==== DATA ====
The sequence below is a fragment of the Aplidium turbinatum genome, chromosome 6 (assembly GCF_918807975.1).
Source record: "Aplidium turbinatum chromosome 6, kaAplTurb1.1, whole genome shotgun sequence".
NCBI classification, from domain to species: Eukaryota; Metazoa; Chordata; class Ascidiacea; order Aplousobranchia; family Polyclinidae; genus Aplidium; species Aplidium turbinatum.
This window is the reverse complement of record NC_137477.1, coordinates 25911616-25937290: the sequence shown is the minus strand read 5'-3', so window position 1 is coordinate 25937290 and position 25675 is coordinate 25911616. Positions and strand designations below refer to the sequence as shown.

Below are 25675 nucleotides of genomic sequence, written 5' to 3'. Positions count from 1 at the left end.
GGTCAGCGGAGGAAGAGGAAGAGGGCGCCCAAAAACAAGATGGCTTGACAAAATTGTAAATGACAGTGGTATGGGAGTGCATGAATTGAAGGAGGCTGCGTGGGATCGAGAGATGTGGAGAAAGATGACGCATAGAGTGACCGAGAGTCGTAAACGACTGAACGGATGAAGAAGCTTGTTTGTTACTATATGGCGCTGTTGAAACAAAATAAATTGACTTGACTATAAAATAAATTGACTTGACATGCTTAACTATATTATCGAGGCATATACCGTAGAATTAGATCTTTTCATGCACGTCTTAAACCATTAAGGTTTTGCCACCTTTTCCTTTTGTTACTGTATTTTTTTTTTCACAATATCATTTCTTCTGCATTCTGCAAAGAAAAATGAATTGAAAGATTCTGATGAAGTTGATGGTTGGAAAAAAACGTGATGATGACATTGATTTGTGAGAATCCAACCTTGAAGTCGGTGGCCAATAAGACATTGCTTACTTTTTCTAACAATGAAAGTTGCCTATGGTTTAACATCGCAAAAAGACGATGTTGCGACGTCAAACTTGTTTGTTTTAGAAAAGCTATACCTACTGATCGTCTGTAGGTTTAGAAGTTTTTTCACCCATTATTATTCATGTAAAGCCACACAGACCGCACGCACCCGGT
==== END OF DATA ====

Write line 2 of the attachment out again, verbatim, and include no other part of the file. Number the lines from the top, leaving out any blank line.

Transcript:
Source record: "Aplidium turbinatum chromosome 6, kaAplTurb1.1, whole genome shotgun sequence".